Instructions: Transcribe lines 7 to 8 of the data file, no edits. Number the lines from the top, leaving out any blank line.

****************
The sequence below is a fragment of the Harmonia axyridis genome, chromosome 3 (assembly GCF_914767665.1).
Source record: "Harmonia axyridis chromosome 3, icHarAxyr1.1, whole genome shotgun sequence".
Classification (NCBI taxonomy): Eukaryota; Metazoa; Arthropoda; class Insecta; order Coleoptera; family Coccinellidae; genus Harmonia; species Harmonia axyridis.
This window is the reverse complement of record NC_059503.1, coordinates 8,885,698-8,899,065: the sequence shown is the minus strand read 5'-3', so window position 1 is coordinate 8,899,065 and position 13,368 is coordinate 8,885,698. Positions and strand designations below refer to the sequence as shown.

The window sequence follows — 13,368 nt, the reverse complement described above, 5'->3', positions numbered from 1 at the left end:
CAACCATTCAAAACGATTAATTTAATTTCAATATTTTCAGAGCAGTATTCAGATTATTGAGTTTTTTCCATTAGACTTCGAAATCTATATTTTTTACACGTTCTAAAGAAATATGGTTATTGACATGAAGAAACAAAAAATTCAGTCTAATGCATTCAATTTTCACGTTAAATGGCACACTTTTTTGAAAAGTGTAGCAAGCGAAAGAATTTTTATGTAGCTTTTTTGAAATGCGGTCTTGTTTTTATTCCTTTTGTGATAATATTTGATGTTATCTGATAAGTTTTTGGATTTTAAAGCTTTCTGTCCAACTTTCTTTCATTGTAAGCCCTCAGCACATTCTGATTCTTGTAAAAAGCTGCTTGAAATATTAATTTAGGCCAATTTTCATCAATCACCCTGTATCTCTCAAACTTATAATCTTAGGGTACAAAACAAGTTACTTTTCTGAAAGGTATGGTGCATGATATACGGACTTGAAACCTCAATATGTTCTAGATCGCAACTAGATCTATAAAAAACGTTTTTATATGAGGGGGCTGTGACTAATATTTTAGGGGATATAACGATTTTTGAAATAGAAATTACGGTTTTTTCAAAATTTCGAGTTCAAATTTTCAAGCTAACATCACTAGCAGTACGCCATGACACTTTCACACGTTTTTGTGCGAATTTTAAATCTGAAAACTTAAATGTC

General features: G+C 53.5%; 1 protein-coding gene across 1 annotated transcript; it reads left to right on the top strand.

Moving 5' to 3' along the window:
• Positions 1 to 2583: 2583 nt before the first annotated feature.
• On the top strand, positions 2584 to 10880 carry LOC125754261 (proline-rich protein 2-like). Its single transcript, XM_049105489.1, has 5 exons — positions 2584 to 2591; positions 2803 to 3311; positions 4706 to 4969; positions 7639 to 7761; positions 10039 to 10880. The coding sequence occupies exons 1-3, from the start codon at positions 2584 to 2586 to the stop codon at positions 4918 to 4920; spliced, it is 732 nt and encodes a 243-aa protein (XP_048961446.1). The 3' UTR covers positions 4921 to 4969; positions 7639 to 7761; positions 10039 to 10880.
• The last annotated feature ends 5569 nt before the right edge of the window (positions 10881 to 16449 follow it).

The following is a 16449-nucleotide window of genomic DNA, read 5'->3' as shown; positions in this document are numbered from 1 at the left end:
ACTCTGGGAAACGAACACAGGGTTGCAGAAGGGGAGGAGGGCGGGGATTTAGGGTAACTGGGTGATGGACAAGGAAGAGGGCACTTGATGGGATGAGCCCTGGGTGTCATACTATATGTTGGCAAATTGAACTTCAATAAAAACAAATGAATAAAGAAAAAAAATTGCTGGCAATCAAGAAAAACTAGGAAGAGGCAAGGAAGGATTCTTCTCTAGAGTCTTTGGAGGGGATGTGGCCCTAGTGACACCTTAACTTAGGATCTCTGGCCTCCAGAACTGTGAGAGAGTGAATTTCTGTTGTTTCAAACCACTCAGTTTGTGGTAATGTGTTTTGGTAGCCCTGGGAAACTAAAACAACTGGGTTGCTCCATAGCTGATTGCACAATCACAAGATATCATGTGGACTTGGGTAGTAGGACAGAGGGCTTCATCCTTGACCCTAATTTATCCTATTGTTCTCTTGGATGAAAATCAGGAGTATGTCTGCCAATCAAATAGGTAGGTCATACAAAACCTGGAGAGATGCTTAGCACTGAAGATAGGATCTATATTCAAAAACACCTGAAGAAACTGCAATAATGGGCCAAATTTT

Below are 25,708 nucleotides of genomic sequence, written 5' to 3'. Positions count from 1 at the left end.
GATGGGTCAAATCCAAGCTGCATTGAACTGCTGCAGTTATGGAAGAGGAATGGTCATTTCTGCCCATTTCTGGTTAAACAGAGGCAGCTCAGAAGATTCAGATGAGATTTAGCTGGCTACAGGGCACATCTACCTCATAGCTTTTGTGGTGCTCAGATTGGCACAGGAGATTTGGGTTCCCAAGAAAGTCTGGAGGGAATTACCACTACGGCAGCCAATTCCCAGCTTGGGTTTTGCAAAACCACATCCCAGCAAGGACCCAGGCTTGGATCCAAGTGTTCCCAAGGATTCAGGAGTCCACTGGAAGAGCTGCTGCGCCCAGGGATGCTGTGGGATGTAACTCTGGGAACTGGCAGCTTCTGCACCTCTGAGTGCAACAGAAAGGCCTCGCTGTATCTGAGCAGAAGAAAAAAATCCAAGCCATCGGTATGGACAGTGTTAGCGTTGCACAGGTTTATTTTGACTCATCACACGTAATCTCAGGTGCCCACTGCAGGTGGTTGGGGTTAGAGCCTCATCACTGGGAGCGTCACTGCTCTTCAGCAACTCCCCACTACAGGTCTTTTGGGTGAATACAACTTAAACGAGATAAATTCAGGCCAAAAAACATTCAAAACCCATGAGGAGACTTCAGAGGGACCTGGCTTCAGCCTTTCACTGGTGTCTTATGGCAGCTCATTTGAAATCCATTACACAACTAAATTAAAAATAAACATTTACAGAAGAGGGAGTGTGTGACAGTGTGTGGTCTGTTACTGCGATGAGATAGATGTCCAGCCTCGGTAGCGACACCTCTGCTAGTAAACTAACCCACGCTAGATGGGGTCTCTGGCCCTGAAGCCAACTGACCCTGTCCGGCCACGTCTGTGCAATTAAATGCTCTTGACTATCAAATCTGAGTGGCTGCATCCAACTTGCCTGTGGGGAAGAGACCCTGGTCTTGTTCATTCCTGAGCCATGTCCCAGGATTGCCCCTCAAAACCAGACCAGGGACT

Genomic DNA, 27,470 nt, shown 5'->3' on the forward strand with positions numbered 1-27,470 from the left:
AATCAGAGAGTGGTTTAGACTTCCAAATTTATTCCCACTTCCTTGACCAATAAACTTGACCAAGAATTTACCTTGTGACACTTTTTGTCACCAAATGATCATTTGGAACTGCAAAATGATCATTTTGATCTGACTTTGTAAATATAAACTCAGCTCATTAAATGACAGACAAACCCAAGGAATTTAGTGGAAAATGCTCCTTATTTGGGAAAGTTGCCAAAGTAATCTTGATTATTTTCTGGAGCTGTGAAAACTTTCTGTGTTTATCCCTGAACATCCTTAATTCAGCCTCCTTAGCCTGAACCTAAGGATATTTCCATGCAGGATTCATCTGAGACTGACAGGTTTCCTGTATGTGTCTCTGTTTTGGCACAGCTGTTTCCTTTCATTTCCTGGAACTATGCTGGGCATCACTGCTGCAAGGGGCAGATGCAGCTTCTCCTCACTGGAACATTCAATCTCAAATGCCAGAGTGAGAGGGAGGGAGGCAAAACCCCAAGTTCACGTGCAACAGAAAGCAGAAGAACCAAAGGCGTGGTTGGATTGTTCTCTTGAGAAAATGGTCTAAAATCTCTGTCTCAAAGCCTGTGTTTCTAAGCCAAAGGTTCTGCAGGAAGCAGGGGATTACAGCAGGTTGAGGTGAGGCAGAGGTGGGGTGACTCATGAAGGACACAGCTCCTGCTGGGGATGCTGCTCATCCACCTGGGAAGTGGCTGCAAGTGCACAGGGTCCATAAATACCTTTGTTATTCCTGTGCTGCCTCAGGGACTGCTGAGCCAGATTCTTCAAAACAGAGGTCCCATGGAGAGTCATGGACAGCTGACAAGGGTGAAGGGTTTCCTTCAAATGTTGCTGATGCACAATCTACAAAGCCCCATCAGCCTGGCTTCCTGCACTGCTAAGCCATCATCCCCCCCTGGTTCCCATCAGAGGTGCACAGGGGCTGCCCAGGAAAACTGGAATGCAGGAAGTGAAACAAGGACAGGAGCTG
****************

General features: G+C 53.5%; 1 protein-coding gene across 1 annotated transcript; it reads left to right on the top strand.

Moving 5' to 3' along the window: